As part of this process of reform, the spotlight has been shone on the so-called ‘parametric products’, which include insurance-linked securities (ILS) such as industry loss warranties (ILWs) and catastrophe bonds (cat bonds). These increasingly popular (and in the case of cat bonds enduring) products provide for payment of a fixed sum triggered by the occurrence of a specific event (e.g. a natural catastrophe such as a hurricane in Florida), without the policyholder necessarily having to demonstrate a loss – they can be structured as (re)insurance or as derivative contracts.
Accompanying its issues paper and draft bill, the Law Commission has also published a consultation paper to discuss its understanding of parametric products and how the proposed insurable interest reforms might have an impact upon them.
The law as it stands adequately differentiates between a (re)insurance contract and a derivative contract; the former requires an insurable interest, the latter does not. However, the proposed reforms have the potential to blur the lines, particularly when it comes to derivative contracts – which could be re-characterised as (re)insurance contracts if the draft bill is enacted. The Law Commission has been consulting as to why it is so important to differentiate between (re)insurance and derivative parametric products. Is it not that they are just two sides of the same coin? It is true that derivatives and (re)insurance may behave in a similar way and have mirroring commercial outcomes, but there are important reasons to draw a distinction between the two and, in particular, for the insurable interest requirement to be retained for contracts of (re)insurance. As a result of previous consultations, the Law Commission’s Issues Paper identified the following four reasons for maintaining insurable interest:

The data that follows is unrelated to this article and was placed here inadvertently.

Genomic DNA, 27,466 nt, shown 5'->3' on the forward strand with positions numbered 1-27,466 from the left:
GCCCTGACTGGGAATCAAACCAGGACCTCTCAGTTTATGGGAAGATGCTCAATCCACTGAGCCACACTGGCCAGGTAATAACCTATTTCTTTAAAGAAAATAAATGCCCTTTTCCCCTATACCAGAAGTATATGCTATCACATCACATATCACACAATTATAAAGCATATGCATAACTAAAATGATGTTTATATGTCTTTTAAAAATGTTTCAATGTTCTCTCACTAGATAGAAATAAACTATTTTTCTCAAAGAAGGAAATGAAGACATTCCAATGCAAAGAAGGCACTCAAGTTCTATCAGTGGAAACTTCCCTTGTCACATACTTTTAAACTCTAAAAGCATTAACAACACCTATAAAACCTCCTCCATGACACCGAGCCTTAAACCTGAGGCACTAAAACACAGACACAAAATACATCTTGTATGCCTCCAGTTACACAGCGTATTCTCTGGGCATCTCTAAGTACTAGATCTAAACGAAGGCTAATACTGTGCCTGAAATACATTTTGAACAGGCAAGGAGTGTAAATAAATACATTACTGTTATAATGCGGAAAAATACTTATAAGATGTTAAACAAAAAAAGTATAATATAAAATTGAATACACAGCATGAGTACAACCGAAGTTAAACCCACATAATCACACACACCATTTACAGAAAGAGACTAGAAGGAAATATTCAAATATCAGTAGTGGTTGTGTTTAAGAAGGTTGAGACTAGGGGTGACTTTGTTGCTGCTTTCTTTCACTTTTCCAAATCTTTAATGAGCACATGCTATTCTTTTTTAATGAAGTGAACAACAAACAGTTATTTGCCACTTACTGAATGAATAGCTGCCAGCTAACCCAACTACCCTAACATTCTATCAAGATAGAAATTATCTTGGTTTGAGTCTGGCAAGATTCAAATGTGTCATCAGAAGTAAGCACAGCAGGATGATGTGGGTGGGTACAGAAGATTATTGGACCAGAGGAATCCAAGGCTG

> It is the hallmark of insurance: insurable interest serves to delineate the boundaries within which the insurance industry operates. This is extremely important from a legal, regulatory and tax/accounting standpoint as different regulatory and tax regimes apply to (re)insurance compared to other risk transfer products, or gambling.
> It reinforces market discipline: insurable interest is one of the factors which restrains the (re)insurance industry from trading – in this context, insurance might be contrasted with derivative trading, which has come under considerable scrutiny since the 2008 financial crisis.
> It acts as a barrier against invalid claims: requiring an insurable interest ensures that only one interested party can claim.
> It may have other specific uses: for example, it may help determine where the insurance is located – which is important for regulatory and tax purposes.
The post-Brexit landscape
The proposed reforms to insurable interest are just a small part of wider legislative reforms in the (re)insurance arena and, ultimately, the UK government’s objective which is to create a legal and regulatory framework that will attract ILS investment to the UK (The Bank of England and Financial Services Act 2016, Section 31 – which received Royal Assent on 4 May 2016). The government is responding to concerns that the UK needs to innovate and be flexible in order to maintain its competitive edge.
This is particularly imperative after Brexit.
Turning back to the detail, it remains to be seen whether the Law Commission will address the concerns that have been raised and amend the draft bill before it is enacted. If the distinction between (re)insurance and derivatives is to be maintained, the Law Commission must tread carefully when it comes to parametric products. There is most certainly a delicate balancing act to be performed between modernising the law of insurable interest (as part of the government’s wider objective to create a legal and regulatory regime that will attract ILS investment to the UK) and preserving a dividing line between (re)insurance, derivatives and gambling and the differing regulatory regimes that flow from these distinctions.